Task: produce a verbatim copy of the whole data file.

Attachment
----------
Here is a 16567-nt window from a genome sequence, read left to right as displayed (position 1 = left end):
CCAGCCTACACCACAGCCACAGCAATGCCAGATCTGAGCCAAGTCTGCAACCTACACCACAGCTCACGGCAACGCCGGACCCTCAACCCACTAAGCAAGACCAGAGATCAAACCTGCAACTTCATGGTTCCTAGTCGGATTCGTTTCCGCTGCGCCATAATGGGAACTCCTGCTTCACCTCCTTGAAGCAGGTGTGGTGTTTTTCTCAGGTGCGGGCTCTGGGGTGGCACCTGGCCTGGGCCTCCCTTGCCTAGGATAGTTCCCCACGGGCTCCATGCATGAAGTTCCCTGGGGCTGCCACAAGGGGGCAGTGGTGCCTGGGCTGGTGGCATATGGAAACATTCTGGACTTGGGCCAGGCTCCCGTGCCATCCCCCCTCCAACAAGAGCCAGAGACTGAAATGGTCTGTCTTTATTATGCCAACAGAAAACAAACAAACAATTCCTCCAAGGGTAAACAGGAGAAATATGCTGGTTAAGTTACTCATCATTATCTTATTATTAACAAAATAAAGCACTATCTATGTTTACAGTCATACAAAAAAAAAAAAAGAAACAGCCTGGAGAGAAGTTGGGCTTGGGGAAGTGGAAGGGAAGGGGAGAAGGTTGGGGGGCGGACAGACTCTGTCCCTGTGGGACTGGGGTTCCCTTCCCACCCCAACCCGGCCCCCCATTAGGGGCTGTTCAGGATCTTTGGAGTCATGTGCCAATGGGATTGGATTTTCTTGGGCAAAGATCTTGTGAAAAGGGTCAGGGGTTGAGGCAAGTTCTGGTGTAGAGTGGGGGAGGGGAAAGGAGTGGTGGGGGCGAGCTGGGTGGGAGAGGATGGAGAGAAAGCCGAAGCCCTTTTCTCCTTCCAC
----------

Here is a 16567-nt window from a genome sequence, read left to right as displayed (position 1 = left end):
CCAGCCTACACCACAGCCACAGCAATGCCAGATCTGAGCCAAGTCTGCAACCTACACCACAGCTCACGGCAACGCCGGACCCTCAACCCACTAAGCAAGACCAGAGATCAAACCTGCAACTTCATGGTTCCTAGTCGGATTCGTTTCCGCTGCGCCATAATGGGAACTCCTGCTTCACCTCCTTGAAGCAGGTGTGGTGTTTTTCTCAGGTGCGGGCTCTGGGGTGGCACCTGGCCTGGGCCTCCCTTGCCTAGGATAGTTCCCCACGGGCTCCATGCATGAAGTTCCCTGGGGCTGCCACAAGGGGGCAGTGGTGCCTGGGCTGGTGGCATATGGAAACATTCTGGACTTGGGCCAGGCTCCCGTGCCATCCCCCCTCCAACAAGAGCCAGAGACTGAAATGGTCTGTCTTTATTATGCCAACAGAAAACAAACAAACAATTCCTCCAAGGGTAAACAGGAGAAATATGCTGGTTAAGTTACTCATCATTATCTTATTATTAACAAAATAAAGCACTATCTATGTTTACAGTCATACAAAAAAAAAAAAAGAAACAGCCTGGAGAGAAGTTGGGCTTGGGGAAGTGGAAGGGAAGGGGAGAAGGTTGGGGGGCGGACAGACTCTGTCCCTGTGGGACTGGGGTTCCCTTCCCACCCCAACCCGGCCCCCCATTAGGGGCTGTTCAGGATCTTTGGAGTCATGTGCCAATGGGATTGGATTTTCTTGGGCAAAGATCTTGTGAAAAGGGTCAGGGGTTGAGGCAAGTTCTGGTGTAGAGTGGGGGAGGGGAAAGGAGTGGTGGGGGCGAGCTGGGTGGGAGAGGATGGAGAGAAAGCCGAAGCCCTTTTCTCCTTCCAC